Untitled Document

The Right Reverend Peter Doyle

THE BISHOP > Bishops Homilies > ~Patronal Feast Dec 2017
More homilies Minimize
The Homily opposite is available to download as a Word document from here.

 Also from here are (or will very shortly be) several others from recent months.

Search for Pastoral letters & Homilies in the dropdown box, sorting by Date to find the recent ones quickly ; or, for anything more than a year old, look for Pastorals/homilies Archive (that will cut down the number of titles you have to scroll through !)
Patronal feast homily, 2017 Minimize

Head of Blessed Virgin on blue with circle of starsAt Northampton Cathedral, 8th December 2017

Dear Brothers and Sisters,

I want to begin by asking the intercession of our principal patron, Mary Immaculate, that our Diocesan Year of Prayer and Vocation may be fruitful, fruitful for each of us who make up the family of the Diocese of Northampton, and fruitful in our life and mission as the family of her Son, Jesus Christ.

What is very important is that we grasp the understanding of this special year. It is not a year of prayer for Vocations, but a Year of Prayer and Vocation. It is about our openness to God’s presence in prayer and about learning to listen and respond to God’s call, to what God is asking of each one of us in our lives.

None of us finds prayer easy perhaps because we put the emphasis on our efforts rather than just leaving space and letting God be with us. The other obstacle is that we just do not have time though, strangely, we do find time to do what we want to do. So, let’s make time this year to be still and open our hearts to God.

Only then, with the guidance of God’s Holy Spirit, faithful to the commandments and the teaching of the Church, can we discern God’s call in your life and in my life.I

It is a call, an invitation, first to holiness, to live our lives with integrity, in communion with God and with one another. Then - is God calling me to be single or to be married, to focus my energies on my family, on coping with a broken marriage, on a neighbour in need? Is he calling me to work for justice in the community or to have a care for the environment?

So, the idea of vocation is very broad. It is not just about a call to the priesthood or the permanent diaconate or the religious life though my hope is that, if we are a prayerful people, conscious that we are called and chosen at Baptism, then those particular vocations will emerge.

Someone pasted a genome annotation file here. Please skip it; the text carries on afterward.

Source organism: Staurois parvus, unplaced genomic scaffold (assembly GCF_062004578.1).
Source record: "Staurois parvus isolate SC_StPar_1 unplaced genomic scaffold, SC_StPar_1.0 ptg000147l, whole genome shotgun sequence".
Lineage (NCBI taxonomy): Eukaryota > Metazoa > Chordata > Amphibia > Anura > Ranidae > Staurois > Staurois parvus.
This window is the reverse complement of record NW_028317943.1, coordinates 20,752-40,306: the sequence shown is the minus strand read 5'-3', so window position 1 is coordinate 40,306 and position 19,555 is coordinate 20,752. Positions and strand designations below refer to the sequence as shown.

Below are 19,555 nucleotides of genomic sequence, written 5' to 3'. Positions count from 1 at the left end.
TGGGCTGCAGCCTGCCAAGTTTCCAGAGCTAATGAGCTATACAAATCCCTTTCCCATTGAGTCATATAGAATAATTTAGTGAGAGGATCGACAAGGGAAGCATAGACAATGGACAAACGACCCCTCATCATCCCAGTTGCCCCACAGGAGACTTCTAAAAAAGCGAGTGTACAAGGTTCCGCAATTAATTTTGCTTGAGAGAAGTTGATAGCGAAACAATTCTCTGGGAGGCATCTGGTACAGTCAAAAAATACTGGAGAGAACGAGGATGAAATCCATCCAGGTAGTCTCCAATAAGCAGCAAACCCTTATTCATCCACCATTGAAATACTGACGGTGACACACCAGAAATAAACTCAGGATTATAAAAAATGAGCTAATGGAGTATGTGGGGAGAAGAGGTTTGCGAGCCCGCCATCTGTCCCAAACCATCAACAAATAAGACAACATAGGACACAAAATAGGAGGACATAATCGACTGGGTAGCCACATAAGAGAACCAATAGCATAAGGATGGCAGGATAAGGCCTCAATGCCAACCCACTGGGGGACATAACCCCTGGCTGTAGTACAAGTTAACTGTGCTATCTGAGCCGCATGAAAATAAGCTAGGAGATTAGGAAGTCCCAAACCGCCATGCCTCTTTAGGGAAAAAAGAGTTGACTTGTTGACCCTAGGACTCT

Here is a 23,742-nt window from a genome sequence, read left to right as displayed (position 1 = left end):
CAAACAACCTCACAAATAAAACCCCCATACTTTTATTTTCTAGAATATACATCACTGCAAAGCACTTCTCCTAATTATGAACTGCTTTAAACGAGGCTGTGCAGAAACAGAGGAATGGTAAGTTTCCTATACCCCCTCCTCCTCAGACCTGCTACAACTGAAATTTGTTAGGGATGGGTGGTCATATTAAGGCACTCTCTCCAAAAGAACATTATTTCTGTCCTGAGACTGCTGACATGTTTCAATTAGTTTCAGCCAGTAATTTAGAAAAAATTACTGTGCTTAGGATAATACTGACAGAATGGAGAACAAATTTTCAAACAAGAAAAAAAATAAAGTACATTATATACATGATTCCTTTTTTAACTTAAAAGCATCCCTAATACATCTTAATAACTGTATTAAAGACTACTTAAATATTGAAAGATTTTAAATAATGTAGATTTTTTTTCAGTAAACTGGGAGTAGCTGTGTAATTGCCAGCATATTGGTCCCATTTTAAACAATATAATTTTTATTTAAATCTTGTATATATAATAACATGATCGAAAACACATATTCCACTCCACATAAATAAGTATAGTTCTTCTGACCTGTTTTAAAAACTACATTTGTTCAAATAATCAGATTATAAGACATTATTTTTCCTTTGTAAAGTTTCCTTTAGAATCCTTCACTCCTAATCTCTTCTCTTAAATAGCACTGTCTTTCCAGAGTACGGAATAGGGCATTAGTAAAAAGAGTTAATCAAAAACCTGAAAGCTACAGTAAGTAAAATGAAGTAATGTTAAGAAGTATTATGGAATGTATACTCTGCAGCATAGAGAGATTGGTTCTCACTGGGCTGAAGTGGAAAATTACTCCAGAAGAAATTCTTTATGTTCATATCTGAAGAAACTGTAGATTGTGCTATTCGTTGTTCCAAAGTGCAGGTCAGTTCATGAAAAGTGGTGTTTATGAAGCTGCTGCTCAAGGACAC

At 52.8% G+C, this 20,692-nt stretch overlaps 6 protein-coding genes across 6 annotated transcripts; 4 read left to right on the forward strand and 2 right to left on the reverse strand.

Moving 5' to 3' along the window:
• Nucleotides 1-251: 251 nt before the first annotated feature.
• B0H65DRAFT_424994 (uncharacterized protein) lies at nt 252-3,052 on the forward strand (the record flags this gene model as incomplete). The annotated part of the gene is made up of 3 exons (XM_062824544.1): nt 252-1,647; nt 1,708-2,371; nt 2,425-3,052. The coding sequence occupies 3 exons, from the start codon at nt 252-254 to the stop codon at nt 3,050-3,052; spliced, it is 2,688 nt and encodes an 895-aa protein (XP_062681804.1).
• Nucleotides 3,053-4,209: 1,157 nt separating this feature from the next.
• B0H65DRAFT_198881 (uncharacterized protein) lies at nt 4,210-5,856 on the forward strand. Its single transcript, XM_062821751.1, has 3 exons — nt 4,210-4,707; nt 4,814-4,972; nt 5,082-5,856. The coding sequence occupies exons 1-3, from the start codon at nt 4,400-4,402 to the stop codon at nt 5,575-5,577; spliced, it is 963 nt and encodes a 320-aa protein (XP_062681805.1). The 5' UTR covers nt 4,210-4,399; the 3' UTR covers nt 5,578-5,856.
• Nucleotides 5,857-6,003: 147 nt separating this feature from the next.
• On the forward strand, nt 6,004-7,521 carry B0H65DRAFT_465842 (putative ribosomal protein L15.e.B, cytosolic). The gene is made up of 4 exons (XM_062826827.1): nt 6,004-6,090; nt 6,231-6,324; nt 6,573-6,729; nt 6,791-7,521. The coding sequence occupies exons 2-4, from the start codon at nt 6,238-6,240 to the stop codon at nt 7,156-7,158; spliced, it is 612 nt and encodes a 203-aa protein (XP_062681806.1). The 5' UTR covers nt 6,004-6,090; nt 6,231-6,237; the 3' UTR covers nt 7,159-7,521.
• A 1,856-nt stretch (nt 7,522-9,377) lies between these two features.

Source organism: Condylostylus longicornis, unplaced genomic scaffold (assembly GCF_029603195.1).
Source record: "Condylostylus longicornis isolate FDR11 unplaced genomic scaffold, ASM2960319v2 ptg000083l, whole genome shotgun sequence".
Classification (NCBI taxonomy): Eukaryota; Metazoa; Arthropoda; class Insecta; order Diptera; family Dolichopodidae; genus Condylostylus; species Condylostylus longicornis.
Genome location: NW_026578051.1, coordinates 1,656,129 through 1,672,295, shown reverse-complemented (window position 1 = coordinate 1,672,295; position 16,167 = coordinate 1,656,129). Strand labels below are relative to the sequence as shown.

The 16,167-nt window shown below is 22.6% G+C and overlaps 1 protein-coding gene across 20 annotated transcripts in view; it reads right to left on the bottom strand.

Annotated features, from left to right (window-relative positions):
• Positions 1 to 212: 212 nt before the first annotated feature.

Of course, Mary is the model for us all in prayer and in her vocation, her response to God’s call.

Last week almost thirty of our clergy gathered for a day of prayer to prepare for Advent. We had brilliant talks given to us by a scripture scholar. In one of those talks, the speaker focused on this evening’s Gospel of the Annunciation. He suggested that, when Mary speaks of herself as a virgin, it is because, at the age of three when she was presented in the temple by her parents, she was consecrated as a temple virgin.

As she grew up, she would have undertaken one of the tasks of the temple virgins, to weave the veil at the entrance to the Holy of Holies. Now God is asking her to weave the flesh of his Son through which God becomes one with us. When her questions are answered, her response is wholehearted. The translation we hear, “let what you have said be done to me” really does not do her justice. She really says, “Bring it on!”

Mary is the model for us in her prayer and in her vocation. She is also a model of confidence, conversation and connection! What confidence and trust in God Mary displayed in her conversation and response to the angel Gabriel and, as a result, there is the ultimate connection between God and ourselves. She gives birth to Jesus, true God and true man.

You may be tempted to think that Mary has an unfair advantage, that unlike us she was conceived without sin, that she is exceptional. In one sense she is exceptional but in another way she is the norm as a human being, meaning that God created us to be like Mary, free from sin. We are all dysfunctional because of sin. That was illustrated in our first reading about Adam and Eve who did not listen to God.

Through Christ, born of Mary, the Father is working to make things better, as we heard in the hymn of praise in the reading from the letter to the Ephesians – “Blessed be God the Father of our Lord Jesus Christ, who has blessed us with all the spiritual blessings of heaven in Christ” – and then – “Before the world was made, he chose us, chose us in Christ, to be holy and spotless, and to live through love in his presence.” There we have praise and calling, prayer and vocation.

When Mary responds to the angel, Gabriel, to the call of God, she speaks for us all – “Bring it on!” When so few around us seem to believe, may this Year of Prayer and Vocation bring on God’s presence and God’s call in our lives.

O Mary, conceived without sin, pray for us who have recourse to thee.

+Peter Doyle

Bishop of Northampton

Copyright 2019 by the Catholic Diocese of Northampton, Registered Charity No. 234091